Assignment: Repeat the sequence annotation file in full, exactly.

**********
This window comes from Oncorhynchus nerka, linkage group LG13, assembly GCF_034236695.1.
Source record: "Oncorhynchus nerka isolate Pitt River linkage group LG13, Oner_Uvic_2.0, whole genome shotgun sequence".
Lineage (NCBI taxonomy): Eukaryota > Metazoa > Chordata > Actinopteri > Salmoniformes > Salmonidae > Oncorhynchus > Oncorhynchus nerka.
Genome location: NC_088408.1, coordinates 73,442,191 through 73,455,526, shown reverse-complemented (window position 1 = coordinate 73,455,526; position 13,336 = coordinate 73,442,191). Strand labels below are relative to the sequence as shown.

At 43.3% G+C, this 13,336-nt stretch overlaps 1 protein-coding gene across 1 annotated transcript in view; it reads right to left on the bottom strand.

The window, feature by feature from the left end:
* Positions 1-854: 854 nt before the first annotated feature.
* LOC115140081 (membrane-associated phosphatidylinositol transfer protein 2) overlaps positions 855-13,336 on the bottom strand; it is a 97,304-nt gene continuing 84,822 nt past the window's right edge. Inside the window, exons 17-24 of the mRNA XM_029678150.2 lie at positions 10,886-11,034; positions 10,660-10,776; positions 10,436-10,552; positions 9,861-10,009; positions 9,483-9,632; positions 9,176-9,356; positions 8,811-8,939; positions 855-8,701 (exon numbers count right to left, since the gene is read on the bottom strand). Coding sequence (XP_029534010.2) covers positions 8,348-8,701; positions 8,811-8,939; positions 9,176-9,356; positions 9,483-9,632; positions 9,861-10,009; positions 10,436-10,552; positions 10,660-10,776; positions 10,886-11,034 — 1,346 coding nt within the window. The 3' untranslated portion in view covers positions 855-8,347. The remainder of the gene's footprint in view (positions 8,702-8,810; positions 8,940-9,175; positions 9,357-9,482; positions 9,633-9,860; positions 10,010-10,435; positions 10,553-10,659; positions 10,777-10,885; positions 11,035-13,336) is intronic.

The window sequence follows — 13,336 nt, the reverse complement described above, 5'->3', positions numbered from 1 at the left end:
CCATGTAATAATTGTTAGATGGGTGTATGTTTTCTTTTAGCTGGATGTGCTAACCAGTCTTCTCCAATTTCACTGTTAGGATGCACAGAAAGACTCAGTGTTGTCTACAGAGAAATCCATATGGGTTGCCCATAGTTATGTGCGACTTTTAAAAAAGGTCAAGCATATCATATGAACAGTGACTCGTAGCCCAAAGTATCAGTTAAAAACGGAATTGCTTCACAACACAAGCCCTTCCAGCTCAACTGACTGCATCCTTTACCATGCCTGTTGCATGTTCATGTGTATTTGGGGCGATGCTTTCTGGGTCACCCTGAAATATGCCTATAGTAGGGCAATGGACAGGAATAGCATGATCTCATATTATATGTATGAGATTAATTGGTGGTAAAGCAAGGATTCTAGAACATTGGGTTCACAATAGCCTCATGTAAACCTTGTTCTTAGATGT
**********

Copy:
This window comes from Oncorhynchus nerka, linkage group LG13, assembly GCF_034236695.1.
Source record: "Oncorhynchus nerka isolate Pitt River linkage group LG13, Oner_Uvic_2.0, whole genome shotgun sequence".
Lineage (NCBI taxonomy): Eukaryota > Metazoa > Chordata > Actinopteri > Salmoniformes > Salmonidae > Oncorhynchus > Oncorhynchus nerka.
Genome location: NC_088408.1, coordinates 73,442,191 through 73,455,526, shown reverse-complemented (window position 1 = coordinate 73,455,526; position 13,336 = coordinate 73,442,191). Strand labels below are relative to the sequence as shown.

At 43.3% G+C, this 13,336-nt stretch overlaps 1 protein-coding gene across 1 annotated transcript in view; it reads right to left on the bottom strand.

The window, feature by feature from the left end:
* Positions 1-854: 854 nt before the first annotated feature.
* LOC115140081 (membrane-associated phosphatidylinositol transfer protein 2) overlaps positions 855-13,336 on the bottom strand; it is a 97,304-nt gene continuing 84,822 nt past the window's right edge. Inside the window, exons 17-24 of the mRNA XM_029678150.2 lie at positions 10,886-11,034; positions 10,660-10,776; positions 10,436-10,552; positions 9,861-10,009; positions 9,483-9,632; positions 9,176-9,356; positions 8,811-8,939; positions 855-8,701 (exon numbers count right to left, since the gene is read on the bottom strand). Coding sequence (XP_029534010.2) covers positions 8,348-8,701; positions 8,811-8,939; positions 9,176-9,356; positions 9,483-9,632; positions 9,861-10,009; positions 10,436-10,552; positions 10,660-10,776; positions 10,886-11,034 — 1,346 coding nt within the window. The 3' untranslated portion in view covers positions 855-8,347. The remainder of the gene's footprint in view (positions 8,702-8,810; positions 8,940-9,175; positions 9,357-9,482; positions 9,633-9,860; positions 10,010-10,435; positions 10,553-10,659; positions 10,777-10,885; positions 11,035-13,336) is intronic.

The window sequence follows — 13,336 nt, the reverse complement described above, 5'->3', positions numbered from 1 at the left end:
CCATGTAATAATTGTTAGATGGGTGTATGTTTTCTTTTAGCTGGATGTGCTAACCAGTCTTCTCCAATTTCACTGTTAGGATGCACAGAAAGACTCAGTGTTGTCTACAGAGAAATCCATATGGGTTGCCCATAGTTATGTGCGACTTTTAAAAAAGGTCAAGCATATCATATGAACAGTGACTCGTAGCCCAAAGTATCAGTTAAAAACGGAATTGCTTCACAACACAAGCCCTTCCAGCTCAACTGACTGCATCCTTTACCATGCCTGTTGCATGTTCATGTGTATTTGGGGCGATGCTTTCTGGGTCACCCTGAAATATGCCTATAGTAGGGCAATGGACAGGAATAGCATGATCTCATATTATATGTATGAGATTAATTGGTGGTAAAGCAAGGATTCTAGAACATTGGGTTCACAATAGCCTCATGTAAACCTTGTTCTTAGATGT